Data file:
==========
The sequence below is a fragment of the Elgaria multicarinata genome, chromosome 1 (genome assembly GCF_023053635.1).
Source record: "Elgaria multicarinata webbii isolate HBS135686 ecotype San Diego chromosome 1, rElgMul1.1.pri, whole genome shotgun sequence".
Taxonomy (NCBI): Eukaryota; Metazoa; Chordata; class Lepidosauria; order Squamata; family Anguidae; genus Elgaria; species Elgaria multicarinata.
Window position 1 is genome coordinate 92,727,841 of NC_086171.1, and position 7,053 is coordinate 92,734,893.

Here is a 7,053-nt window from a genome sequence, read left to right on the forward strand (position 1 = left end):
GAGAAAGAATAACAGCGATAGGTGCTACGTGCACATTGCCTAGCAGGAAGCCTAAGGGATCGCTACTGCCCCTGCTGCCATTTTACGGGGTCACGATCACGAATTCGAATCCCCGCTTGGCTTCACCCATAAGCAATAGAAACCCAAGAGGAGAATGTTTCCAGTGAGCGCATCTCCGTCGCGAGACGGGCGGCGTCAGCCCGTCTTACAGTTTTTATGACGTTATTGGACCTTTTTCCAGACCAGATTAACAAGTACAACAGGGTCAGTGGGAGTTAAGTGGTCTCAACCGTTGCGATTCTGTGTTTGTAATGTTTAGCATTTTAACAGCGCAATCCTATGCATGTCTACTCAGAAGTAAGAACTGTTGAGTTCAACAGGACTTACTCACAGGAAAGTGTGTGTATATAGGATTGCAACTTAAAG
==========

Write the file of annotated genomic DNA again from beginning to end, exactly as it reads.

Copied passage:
The sequence below is a fragment of the Elgaria multicarinata genome, chromosome 1 (genome assembly GCF_023053635.1).
Source record: "Elgaria multicarinata webbii isolate HBS135686 ecotype San Diego chromosome 1, rElgMul1.1.pri, whole genome shotgun sequence".
Taxonomy (NCBI): Eukaryota; Metazoa; Chordata; class Lepidosauria; order Squamata; family Anguidae; genus Elgaria; species Elgaria multicarinata.
Window position 1 is genome coordinate 92,727,841 of NC_086171.1, and position 7,053 is coordinate 92,734,893.

Here is a 7,053-nt window from a genome sequence, read left to right on the forward strand (position 1 = left end):
GAGAAAGAATAACAGCGATAGGTGCTACGTGCACATTGCCTAGCAGGAAGCCTAAGGGATCGCTACTGCCCCTGCTGCCATTTTACGGGGTCACGATCACGAATTCGAATCCCCGCTTGGCTTCACCCATAAGCAATAGAAACCCAAGAGGAGAATGTTTCCAGTGAGCGCATCTCCGTCGCGAGACGGGCGGCGTCAGCCCGTCTTACAGTTTTTATGACGTTATTGGACCTTTTTCCAGACCAGATTAACAAGTACAACAGGGTCAGTGGGAGTTAAGTGGTCTCAACCGTTGCGATTCTGTGTTTGTAATGTTTAGCATTTTAACAGCGCAATCCTATGCATGTCTACTCAGAAGTAAGAACTGTTGAGTTCAACAGGACTTACTCACAGGAAAGTGTGTGTATATAGGATTGCAACTTAAAG